degrading treatment or punishment of persons during their arrest, in
detention or during interrogation. In some cases, victims needed
medical treatment.”

In one case the report
states the police beat a suspect so badly he was knocked unconscious
and then left in his cell for an hour until UN human rights officers
insisted the man be taken to a hospital for treatment. Despite the
documented abuses, police officers were not tried in court and were
not dismissed. Their UN training continued.

Then, on the morning of
February 11, President Jose Ramos-Horta and Prime Minister Xanana
Gusmão were attacked by armed rebels, narrowly escaping. The
government called a state of siege in response and police and army
forces were given a joint command to catch the rebels responsible for
the attacks. To do this, hundreds of police officers were taken—on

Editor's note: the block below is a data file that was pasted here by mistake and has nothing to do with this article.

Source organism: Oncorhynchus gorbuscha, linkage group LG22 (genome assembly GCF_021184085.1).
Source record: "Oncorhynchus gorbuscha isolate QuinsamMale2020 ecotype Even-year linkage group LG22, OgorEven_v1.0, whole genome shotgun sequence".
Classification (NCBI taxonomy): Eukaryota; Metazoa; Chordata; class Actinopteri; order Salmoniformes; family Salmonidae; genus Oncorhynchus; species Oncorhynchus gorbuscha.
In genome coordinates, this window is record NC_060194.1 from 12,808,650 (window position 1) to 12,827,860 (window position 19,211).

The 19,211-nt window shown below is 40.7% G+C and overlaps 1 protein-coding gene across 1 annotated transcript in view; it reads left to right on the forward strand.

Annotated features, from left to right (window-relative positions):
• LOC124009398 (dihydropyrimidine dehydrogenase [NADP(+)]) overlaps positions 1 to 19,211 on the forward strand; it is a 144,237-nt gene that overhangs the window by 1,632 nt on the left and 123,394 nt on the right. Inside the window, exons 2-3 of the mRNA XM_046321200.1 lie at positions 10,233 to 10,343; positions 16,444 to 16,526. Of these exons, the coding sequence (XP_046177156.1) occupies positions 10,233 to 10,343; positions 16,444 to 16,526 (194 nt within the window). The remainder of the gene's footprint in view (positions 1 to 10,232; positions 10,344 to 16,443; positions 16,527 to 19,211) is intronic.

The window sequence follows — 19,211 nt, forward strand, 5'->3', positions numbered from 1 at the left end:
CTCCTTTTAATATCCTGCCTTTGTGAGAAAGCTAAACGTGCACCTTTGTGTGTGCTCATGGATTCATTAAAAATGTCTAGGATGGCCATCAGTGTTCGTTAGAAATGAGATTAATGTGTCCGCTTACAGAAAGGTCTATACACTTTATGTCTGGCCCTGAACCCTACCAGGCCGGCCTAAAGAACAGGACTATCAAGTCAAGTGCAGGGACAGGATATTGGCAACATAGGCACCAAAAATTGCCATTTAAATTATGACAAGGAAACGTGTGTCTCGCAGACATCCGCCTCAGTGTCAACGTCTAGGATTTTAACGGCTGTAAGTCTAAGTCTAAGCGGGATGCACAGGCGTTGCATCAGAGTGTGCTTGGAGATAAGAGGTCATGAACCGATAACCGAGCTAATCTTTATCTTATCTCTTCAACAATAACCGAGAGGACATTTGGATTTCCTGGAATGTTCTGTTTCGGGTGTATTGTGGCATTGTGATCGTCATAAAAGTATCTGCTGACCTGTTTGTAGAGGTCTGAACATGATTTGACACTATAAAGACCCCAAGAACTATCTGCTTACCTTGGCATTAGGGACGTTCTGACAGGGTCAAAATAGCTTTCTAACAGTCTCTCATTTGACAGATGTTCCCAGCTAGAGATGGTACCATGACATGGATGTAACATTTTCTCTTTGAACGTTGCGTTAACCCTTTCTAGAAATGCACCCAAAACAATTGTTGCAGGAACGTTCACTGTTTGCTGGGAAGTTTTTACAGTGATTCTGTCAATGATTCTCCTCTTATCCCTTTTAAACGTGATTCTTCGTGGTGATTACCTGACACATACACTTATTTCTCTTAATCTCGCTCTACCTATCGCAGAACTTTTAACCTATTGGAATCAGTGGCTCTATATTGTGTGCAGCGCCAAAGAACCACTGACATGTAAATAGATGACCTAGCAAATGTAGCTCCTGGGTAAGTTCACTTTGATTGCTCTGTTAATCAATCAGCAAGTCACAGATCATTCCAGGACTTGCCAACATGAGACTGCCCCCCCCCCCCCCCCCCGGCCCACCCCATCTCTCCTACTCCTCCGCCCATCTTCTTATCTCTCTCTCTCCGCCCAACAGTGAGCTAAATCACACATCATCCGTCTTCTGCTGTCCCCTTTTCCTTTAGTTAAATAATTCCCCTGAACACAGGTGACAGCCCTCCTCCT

a rotating basis—from UNPol training for weeks at a time.

Outside of UNPol's
watch, police within the joint command terrorized and abused
civilians beyond anything seen yet. According to government records,
from June 2005 to August 2007 there were 70 reported cases of human
rights abuses by the police. From mid-February to mid-May of this
year Gentile said his office got 37 reports of human rights
violations by the joint command—the majority of which he says
were committed by the police who had been trained by UNPol.

“A lot of people
we've spoken to have said not everything was reported because people
have been afraid something would happen to them if they do report
it,” Gentile said. “People are still intimidated to come
forward and we estimate the number of human rights abuses reported to
us and other organizations will be higher.”

Part of the problem is
the government's refusal to sack incompetent police.

The joint command,
outside of UNPol's control, staffed senior posts with police unfit to
serve under UNPol criteria. The government made no effort to oust the
problem officers.

According to acting
UNPol commissioner Juan Carlos Arevalo, at least three senior police